Since President Nixon declared the war in the 1970s, a trillion dollars in drug-war spending has not reduced the overall rate of drug addiction, let alone approached the goal of a drug-free America. Instead, the war on drugs drives the militarization of police forces as well as mass incarceration—particularly of Black people, even though they use drugs at about the same rate as whites. Felony drug convictions can bar access to voting, along with job procurement assistance, education, housing and other services, functioning as a “New Jim Crow” that relegates millions of people of color to permanent second-class citizenship.
The ACLU believes that a public health and community-based approach yield far better results than prosecutions and imprisonment. For decades, we have helped lead the way to end this unwinnable war—and we believe that we must keep asking important questions as well.
What should we do about drug addiction?
Drug addiction is a public health issue, not a criminal justice one.
The ACLU has fought the criminalization of drug use on all fronts. In the courtroom, our attorneys challenged the unjust imprisonment of women suffering from addiction, prompting legislators to pass a law curbing the practice. We have denounced increased drug war spending for law enforcement, advocating for the resources to go towards addiction treatment and other dwindling social services. Ending this crushing epidemic requires effective public health interventions, like making available more treatment beds and needle exchanges.
How can Massachusetts successfully implement new marijuana law?
After Massachusetts voters decriminalized possession of an ounce or less of marijuana in 2008, the ACLU opposed the enactment of local ordinances meant to undermine the will of the voters by keeping bans in place. We supported the successful 2012 ballot initiative that authorized use of medical marijuana in Massachusetts and the 2016 initiative to tax and regulate recreational marijuana for adults.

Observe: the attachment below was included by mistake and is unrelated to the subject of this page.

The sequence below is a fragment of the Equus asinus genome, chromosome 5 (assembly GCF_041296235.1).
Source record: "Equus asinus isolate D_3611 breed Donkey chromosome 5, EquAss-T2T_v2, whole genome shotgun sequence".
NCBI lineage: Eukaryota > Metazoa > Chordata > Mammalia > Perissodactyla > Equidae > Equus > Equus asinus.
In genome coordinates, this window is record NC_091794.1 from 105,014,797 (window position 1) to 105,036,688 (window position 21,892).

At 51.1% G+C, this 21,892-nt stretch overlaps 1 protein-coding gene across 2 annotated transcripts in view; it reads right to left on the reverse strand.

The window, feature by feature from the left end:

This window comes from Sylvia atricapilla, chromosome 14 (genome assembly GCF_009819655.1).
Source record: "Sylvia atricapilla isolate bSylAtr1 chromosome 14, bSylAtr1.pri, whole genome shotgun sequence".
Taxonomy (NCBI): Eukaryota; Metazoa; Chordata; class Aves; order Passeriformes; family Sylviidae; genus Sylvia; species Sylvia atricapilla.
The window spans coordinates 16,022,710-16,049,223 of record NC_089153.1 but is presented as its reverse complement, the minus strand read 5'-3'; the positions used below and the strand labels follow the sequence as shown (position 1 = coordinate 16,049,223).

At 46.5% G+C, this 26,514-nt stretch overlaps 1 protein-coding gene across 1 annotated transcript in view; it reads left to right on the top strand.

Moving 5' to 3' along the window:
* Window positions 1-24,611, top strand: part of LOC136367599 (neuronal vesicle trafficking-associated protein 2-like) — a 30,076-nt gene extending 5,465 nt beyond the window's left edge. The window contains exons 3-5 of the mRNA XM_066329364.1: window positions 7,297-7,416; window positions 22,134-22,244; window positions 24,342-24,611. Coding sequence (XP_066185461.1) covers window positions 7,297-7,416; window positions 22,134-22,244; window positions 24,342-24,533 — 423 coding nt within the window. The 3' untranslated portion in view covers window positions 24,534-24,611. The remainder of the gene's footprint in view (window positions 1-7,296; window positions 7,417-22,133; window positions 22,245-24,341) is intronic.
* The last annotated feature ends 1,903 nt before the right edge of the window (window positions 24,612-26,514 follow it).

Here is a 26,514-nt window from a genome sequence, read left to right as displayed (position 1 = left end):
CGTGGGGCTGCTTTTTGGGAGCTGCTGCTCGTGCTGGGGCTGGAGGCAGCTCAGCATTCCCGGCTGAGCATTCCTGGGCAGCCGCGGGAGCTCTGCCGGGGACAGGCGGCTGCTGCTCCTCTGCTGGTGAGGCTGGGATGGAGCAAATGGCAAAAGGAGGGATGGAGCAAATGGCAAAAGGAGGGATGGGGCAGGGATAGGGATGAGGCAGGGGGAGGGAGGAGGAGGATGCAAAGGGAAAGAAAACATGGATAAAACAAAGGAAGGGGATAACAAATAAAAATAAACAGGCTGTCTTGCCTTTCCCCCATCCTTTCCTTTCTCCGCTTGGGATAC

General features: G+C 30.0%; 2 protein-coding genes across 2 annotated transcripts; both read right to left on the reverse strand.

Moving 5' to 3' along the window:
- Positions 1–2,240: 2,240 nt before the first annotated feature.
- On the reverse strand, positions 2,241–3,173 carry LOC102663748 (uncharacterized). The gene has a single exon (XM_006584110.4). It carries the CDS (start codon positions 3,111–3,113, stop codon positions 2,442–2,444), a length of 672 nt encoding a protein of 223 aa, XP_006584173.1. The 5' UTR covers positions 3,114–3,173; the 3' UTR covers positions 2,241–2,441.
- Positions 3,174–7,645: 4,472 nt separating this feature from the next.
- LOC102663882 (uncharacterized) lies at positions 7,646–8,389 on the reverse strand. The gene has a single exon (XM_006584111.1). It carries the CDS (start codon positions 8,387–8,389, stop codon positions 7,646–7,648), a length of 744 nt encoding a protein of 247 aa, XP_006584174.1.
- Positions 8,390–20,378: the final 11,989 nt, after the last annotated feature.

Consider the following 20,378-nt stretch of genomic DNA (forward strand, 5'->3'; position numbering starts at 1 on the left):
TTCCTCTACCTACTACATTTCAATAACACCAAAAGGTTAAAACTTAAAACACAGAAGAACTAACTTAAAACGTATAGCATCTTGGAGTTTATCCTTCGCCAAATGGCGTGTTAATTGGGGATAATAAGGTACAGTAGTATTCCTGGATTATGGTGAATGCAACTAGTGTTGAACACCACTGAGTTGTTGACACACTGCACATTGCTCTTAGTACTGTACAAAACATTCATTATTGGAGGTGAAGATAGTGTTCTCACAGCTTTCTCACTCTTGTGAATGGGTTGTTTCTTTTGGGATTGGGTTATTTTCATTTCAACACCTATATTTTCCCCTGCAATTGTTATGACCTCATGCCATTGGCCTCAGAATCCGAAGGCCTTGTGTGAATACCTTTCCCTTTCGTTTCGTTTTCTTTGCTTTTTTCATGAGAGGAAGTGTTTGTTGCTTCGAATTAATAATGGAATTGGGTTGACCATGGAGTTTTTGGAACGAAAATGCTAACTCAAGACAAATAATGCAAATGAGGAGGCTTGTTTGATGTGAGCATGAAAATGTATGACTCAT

The ACLU of Massachusetts is dedicated to the safe, meaningful and successful implementation of the state’s new marijuana law. Specifically, we are focusing efforts on issues of social justice—from helping people get retroactive justice for previous actions convictions that are no longer crimes to ensuring that the new surge of businesses is led by people of color and others most affected by the failed War on Drugs.
Why are mandatory minimum drug sentences such a bad idea?
The ACLU of Massachusetts has fought mandatory minimum sentencing for drug crimes since their huge expansion under the U.S. Congressional Anti-Drug Abuse Act in 1986. A 2013 report showed that people of color make up just 20% of the Massachusetts population and only one-third of convicted drug offenders but they are about 75% of those sentenced to a mandatory minimum term.
The bottom line: mandatory minimums are expensive, ineffective and profoundly discriminatory.
We are challenging mandatory minimums before the state's high court in Commonwealth v. Laltaprasad, where we are defending the below-minimum sentence given to our client Imran Laltaprasad. The Commonwealth argues that judges can never impose sentences below the minimum. Accordingly, we are asking the Supreme Judicial Court to affirm that in cases involving mitigating facts, such as Mr. Laltaprasad’s case, judges have both statutory and constitutional authorities to sentence below the minimum.
What does justice look like for victims of the state’s drug lab scandals?
After revelations broke about a scandal at the Hinton state drug lab, where chemist Annie Dookhan falsified or tampered with evidence that affected more than 24,000 cases, we fought all the way to the Massachusetts Supreme Judicial Court for a comprehensive remedy.
In January 2017, our case Bridgeman v. District Attorney for Suffolk County yielded a landmark ruling. The Supreme Judicial Court ordered district attorneys to dismiss a majority of the tainted cases, setting up the single largest dismissal of wrongful convictions in our nation’s history. Five years after Dookhan’s misconduct was uncovered, tens of thousands of defendants who have been living with the consequences of their convictions have the opportunity to clear their records and move on with their lives.
Despite the victory, a second drug lab scandal involving the Amherst Lab and former chemist Sonja Farak, looms over Massachusetts. It came to light in May 2016 that Farak engaged in staggering misconduct for eight years, affecting thousands more cases across the Commonwealth. These findings further illustrate the pervasive damage caused by the drug war and the many shapes it takes here in Massachusetts.
How can you help?
- Hold your legislators accountable if they stand in the way of fair, meaningful implementation. Find out who your legislators are and how to contact them here.
- Know your rights and stay informed. While some parts of the marijuana law have gone into effect, more changes are still to come as the implementation process continues.
- Share this page with five friends. Make sure they know what is at stake with ending the drug war.
- Contribute to our work. Your contributions make it possible for us to do things like fight against the drug war in court and promote alternatives.
- Join our email list for breaking news and new ways to add your voice.